Decisions, decisions! Help a brother out?

 Post subject: Re: Filling out a set of stones
PostPosted: Wed Dec 05, 2012 1:08 pm 
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Joined: Mon May 28, 2012 6:29 pm
Posts: 1702
I think your mixing stones too much and paying WAY too much attention to the "grit" which is not the same between brands or abrasive types.

In 10 minutes I could have you holding consistent angles freehand, its really not that hard. I'll have a video up later tonight that will explain it.

So, my recommendation would be stick with freehand. I had king stones and hated them for the same reasons, better stones make a big difference.

I would say stick with the glass stones and get a 4k instead of a 6k and maybe think of another coarser stone such as the 120 or 220 to go with the 500. Starting the edge out correctly is very important and on the finer side 4k is plenty refined enough to make a edge very Sharp.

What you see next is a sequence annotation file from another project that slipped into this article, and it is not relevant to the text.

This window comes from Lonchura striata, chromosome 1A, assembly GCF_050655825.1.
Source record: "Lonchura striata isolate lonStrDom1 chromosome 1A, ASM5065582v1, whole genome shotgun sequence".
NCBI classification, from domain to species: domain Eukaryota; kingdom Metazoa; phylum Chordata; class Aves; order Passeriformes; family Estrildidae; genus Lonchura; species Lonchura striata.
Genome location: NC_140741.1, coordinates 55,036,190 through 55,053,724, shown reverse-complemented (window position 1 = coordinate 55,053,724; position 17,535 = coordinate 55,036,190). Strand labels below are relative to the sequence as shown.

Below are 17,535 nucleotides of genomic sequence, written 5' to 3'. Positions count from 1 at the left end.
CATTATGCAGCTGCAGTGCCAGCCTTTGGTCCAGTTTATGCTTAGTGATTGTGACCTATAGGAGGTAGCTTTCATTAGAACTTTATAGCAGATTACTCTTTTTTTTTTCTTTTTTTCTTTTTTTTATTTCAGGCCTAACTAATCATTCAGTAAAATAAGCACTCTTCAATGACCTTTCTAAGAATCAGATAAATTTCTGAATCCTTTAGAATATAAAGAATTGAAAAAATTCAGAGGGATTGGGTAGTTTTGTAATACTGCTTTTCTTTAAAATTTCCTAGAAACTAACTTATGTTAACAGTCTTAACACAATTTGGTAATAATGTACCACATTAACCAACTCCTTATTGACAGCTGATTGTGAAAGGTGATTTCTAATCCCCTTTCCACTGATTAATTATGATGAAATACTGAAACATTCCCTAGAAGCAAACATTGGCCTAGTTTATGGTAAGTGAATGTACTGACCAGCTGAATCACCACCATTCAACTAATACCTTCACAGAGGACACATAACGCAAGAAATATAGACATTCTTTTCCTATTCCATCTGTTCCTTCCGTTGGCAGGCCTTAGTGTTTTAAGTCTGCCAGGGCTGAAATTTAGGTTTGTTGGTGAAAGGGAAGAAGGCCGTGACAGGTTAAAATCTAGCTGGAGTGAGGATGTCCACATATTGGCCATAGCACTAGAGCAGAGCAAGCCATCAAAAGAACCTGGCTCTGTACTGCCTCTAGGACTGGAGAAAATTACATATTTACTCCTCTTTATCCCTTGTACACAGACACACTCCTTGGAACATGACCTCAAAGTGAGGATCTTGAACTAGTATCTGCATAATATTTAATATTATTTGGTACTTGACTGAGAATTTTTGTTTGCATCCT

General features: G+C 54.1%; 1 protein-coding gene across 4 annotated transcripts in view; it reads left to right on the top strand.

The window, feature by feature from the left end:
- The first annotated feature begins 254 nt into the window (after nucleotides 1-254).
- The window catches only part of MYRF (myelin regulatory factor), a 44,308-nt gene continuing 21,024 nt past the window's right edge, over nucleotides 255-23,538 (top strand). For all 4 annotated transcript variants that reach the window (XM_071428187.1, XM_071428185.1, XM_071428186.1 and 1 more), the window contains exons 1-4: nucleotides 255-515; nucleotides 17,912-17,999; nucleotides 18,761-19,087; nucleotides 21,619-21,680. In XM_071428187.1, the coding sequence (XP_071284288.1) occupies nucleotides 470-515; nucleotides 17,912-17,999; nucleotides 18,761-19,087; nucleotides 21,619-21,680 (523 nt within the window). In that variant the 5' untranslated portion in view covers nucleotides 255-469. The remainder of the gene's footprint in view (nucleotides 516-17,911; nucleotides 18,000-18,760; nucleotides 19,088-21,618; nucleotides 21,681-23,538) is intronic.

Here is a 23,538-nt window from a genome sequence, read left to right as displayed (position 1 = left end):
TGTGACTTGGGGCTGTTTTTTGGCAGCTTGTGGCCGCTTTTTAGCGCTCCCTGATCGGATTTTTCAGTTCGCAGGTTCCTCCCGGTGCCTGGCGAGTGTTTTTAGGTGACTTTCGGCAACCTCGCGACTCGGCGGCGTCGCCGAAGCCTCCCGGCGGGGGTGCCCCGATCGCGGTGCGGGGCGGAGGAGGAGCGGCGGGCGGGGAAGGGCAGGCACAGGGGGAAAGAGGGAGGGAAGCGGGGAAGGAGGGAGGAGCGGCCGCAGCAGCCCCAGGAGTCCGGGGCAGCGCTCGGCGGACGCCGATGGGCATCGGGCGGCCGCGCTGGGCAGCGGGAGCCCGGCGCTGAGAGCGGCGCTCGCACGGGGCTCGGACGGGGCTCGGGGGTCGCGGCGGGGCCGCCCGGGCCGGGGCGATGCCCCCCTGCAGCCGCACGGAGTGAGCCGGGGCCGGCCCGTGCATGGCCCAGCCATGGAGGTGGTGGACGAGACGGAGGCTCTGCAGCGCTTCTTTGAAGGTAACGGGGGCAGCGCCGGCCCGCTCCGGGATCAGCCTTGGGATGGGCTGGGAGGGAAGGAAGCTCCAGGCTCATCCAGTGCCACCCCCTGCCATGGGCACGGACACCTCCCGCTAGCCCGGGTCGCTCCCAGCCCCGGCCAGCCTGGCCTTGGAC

P.S. softer cheaper knives stop at 1k, not really worth it to go any finer.

 Post subject: Re: Filling out a set of stones
PostPosted: Wed Dec 05, 2012 1:31 pm 

Joined: Wed Dec 05, 2012 10:00 am
Posts: 60
Thanks for the advice, Jason. If I understand correctly, you would advise against any guided system and go freehand instead, but IF I do go Edgepro, I'm better off sticking with the Shapton glass for the whole grit range rather than mixing? In that case, it would seem the range in the more expensive is just about perfect. The thing is, it's also over a hundred dollars more.

I understand your recommendation to get something coarser than 500 grit: that's why I intended to get the double-sided DMT 2"x6" plate - it can be used (with a bit of care) on the Edgepro. I figured I could use that for chip repair and setting initial bevel on very dull knives, then move to the Shaptons for finishing.